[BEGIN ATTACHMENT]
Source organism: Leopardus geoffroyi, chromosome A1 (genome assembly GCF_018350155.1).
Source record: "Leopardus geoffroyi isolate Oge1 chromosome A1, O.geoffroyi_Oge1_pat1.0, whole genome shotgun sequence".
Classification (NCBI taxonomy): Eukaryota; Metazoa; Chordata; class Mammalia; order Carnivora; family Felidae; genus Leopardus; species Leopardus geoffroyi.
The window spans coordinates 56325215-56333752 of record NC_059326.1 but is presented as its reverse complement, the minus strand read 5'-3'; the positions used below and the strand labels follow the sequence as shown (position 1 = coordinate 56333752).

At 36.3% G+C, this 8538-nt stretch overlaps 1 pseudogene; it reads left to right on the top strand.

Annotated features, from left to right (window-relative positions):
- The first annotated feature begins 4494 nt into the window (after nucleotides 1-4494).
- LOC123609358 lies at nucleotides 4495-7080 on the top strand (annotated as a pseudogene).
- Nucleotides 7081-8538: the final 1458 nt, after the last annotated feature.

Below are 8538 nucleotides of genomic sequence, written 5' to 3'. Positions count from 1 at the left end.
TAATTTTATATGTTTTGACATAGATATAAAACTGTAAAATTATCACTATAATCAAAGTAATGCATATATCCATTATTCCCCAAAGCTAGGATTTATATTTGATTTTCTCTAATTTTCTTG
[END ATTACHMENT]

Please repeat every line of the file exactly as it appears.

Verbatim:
Source organism: Leopardus geoffroyi, chromosome A1 (genome assembly GCF_018350155.1).
Source record: "Leopardus geoffroyi isolate Oge1 chromosome A1, O.geoffroyi_Oge1_pat1.0, whole genome shotgun sequence".
Classification (NCBI taxonomy): Eukaryota; Metazoa; Chordata; class Mammalia; order Carnivora; family Felidae; genus Leopardus; species Leopardus geoffroyi.
The window spans coordinates 56325215-56333752 of record NC_059326.1 but is presented as its reverse complement, the minus strand read 5'-3'; the positions used below and the strand labels follow the sequence as shown (position 1 = coordinate 56333752).

At 36.3% G+C, this 8538-nt stretch overlaps 1 pseudogene; it reads left to right on the top strand.

Annotated features, from left to right (window-relative positions):
- The first annotated feature begins 4494 nt into the window (after nucleotides 1-4494).
- LOC123609358 lies at nucleotides 4495-7080 on the top strand (annotated as a pseudogene).
- Nucleotides 7081-8538: the final 1458 nt, after the last annotated feature.

Below are 8538 nucleotides of genomic sequence, written 5' to 3'. Positions count from 1 at the left end.
TAATTTTATATGTTTTGACATAGATATAAAACTGTAAAATTATCACTATAATCAAAGTAATGCATATATCCATTATTCCCCAAAGCTAGGATTTATATTTGATTTTCTCTAATTTTCTTG